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Supermassive black hole

— Space

Astronomers trace the magnetic field of the supermassive black hole at the center of our galaxy

A team of astronomers has successfully detected magnetic fields present around the event horizon of the supermassive black hole at the center of our galaxy. It is thought that these magnetic fields are the driving factor behind a mechanism that sends intense pulses of galaxy sculpting radiation blasting thousands of light-years into space from the event horizon of a spinning black hole.

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— Space

Orbital telescopes detect increased activity from the supermassive black hole at the heart of the Milky Way

Three space-based observatories appear to have picked up an unusual increase in activity from the supermassive black hole located at the center of our galaxy. According to the data, the black hole known as Sagittarius A* (Sgr A*), which has a mass of roughly 4 million times our Sun, is throwing out ten times the usual amount of bright X-ray flares.

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— Space

WISE discovers brightest galaxy in the universe

A fresh study examining data from NASA's Wide-field Infrared Survey Explorer (WISE) spacecraft has led to to the discovery of the brightest galaxy in the universe. The galaxy, dubbed WISE J224607.57-052635.0, is believed to contain in excess of 300 trillion stars, and has given rise to a new group of astronomical objects – Extremely Luminous Infrared Galaxies, or ELIRGs.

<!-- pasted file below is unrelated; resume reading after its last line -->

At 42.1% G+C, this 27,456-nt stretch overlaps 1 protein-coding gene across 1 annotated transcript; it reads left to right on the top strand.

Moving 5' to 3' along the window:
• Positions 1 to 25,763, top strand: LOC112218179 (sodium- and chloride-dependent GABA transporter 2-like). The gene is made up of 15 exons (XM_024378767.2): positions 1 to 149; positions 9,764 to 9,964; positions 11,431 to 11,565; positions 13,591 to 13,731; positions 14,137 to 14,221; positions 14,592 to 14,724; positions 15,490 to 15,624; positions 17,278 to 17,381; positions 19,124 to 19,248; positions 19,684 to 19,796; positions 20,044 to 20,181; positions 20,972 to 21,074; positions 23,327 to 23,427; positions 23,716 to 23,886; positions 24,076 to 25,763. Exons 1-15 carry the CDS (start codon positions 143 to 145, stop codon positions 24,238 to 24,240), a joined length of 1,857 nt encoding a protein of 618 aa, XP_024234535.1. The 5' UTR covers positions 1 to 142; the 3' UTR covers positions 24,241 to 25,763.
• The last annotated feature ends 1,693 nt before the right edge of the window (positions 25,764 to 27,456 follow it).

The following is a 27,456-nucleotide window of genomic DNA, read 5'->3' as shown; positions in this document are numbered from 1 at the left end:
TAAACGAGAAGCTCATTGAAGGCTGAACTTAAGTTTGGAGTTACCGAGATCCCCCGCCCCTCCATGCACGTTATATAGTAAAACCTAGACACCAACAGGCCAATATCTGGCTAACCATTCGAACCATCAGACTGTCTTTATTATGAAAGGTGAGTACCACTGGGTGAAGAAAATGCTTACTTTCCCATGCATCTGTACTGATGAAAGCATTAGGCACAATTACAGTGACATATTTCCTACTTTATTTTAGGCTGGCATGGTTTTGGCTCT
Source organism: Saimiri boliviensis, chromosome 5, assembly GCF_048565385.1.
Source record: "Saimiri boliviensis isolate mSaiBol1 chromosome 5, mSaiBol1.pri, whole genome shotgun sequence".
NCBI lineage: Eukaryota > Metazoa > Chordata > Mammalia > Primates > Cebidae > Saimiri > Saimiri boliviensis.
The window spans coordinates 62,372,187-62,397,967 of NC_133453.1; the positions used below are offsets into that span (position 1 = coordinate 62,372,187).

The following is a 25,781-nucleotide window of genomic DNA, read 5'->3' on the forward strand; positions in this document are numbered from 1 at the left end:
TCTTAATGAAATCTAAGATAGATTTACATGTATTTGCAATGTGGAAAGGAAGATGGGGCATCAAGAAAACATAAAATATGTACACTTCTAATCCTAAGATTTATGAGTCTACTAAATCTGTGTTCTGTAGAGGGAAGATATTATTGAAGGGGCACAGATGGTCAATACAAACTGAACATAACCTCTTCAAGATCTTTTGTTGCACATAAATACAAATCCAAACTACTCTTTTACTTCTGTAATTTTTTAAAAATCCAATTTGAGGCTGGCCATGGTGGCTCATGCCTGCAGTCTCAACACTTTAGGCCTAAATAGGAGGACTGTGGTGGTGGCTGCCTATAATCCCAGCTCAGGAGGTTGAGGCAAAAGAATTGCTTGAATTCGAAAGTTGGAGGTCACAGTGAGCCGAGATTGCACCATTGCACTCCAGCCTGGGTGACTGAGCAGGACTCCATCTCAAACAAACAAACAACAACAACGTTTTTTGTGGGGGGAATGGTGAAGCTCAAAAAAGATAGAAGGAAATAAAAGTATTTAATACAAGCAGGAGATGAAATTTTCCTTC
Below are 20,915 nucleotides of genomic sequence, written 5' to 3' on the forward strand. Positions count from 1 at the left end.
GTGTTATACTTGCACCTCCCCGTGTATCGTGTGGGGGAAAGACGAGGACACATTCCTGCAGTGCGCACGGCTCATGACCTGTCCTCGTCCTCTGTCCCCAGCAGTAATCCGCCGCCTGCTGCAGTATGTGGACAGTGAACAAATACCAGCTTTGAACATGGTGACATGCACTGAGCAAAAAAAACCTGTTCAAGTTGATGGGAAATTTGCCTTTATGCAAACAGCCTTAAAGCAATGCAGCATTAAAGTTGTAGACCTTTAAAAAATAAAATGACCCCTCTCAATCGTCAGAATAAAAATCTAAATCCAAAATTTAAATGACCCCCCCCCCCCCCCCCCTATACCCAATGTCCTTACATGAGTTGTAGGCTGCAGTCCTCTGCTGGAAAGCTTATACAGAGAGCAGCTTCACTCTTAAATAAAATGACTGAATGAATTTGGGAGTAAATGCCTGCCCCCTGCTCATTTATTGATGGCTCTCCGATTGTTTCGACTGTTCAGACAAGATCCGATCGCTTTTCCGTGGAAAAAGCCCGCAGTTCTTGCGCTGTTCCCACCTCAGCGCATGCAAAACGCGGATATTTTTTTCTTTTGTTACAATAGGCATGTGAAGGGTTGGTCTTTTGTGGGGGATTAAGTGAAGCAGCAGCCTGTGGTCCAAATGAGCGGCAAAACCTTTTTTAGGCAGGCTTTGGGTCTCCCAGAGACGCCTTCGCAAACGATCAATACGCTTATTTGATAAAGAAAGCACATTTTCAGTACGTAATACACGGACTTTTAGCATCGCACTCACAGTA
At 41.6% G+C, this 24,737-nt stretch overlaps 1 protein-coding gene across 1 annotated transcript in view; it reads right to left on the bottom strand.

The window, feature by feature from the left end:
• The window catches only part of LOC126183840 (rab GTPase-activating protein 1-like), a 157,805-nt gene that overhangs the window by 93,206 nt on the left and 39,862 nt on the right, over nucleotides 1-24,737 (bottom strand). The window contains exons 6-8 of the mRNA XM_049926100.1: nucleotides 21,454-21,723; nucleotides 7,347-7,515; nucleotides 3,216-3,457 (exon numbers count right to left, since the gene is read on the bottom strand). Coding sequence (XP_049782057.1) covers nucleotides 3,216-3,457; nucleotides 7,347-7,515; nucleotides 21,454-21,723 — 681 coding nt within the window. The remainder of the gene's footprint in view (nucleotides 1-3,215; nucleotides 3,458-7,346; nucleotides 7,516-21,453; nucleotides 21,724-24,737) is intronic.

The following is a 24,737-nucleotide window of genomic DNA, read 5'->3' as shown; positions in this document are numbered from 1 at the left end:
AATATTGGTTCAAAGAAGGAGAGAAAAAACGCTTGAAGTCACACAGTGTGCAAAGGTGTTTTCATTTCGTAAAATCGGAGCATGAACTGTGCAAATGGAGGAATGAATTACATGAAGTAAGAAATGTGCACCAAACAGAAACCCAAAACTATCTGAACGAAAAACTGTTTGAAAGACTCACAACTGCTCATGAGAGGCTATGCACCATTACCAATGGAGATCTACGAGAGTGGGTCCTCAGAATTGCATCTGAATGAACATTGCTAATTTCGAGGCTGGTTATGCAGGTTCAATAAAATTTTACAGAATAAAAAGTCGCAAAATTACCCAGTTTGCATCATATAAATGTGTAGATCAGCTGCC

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— Space

Earth-sized virtual telescope to study supermassive black hole at center of Milky Way

In astronomy, much like many other other aspects of life, bigger is better. Taking this adage to heart, astronomers at the University of Arizona are helping to build a virtual radio telescope the size of the Earth itself. With a resolution factor more than a thousand times greater than that of the Hubble Space Telescope, the new Event Horizon Telescope (EHT) will be used to study in fine detail the supermassive black hole at the center of our Milky Way. Read More
— Space

Researchers theorize two mechanisms that prevent prolific star creation in galaxy clusters

For a long time, scientists have been searching for an answer as to how galaxy clusters regulate the number of stars they create. Given that the amount of interstellar gas used to create the stellar giants exists in such abundance, this theoretically allows for the creation of many times the current number of stars. A team of researchers from MIT, Columbia University and Michigan State University believe they have found the answer. Read More
— Space

NASA aims to unlock mysteries of celestial giants by observing rare black hole

Ever since they were theorized by Albert Einstein's theory of general relativity back in 1915, black holes have captured the imagination and curiosity of the public and scientists alike. However, despite this popularity, relatively little is known about how these all-consuming giants evolve and shape the environment around them. NASA scientists are hoping to unravel some of these mysteries by observing an intermediate-mass black hole (IMBH) sitting 100 million light years away in the spiral arm of galaxy NGC 2276. Read More
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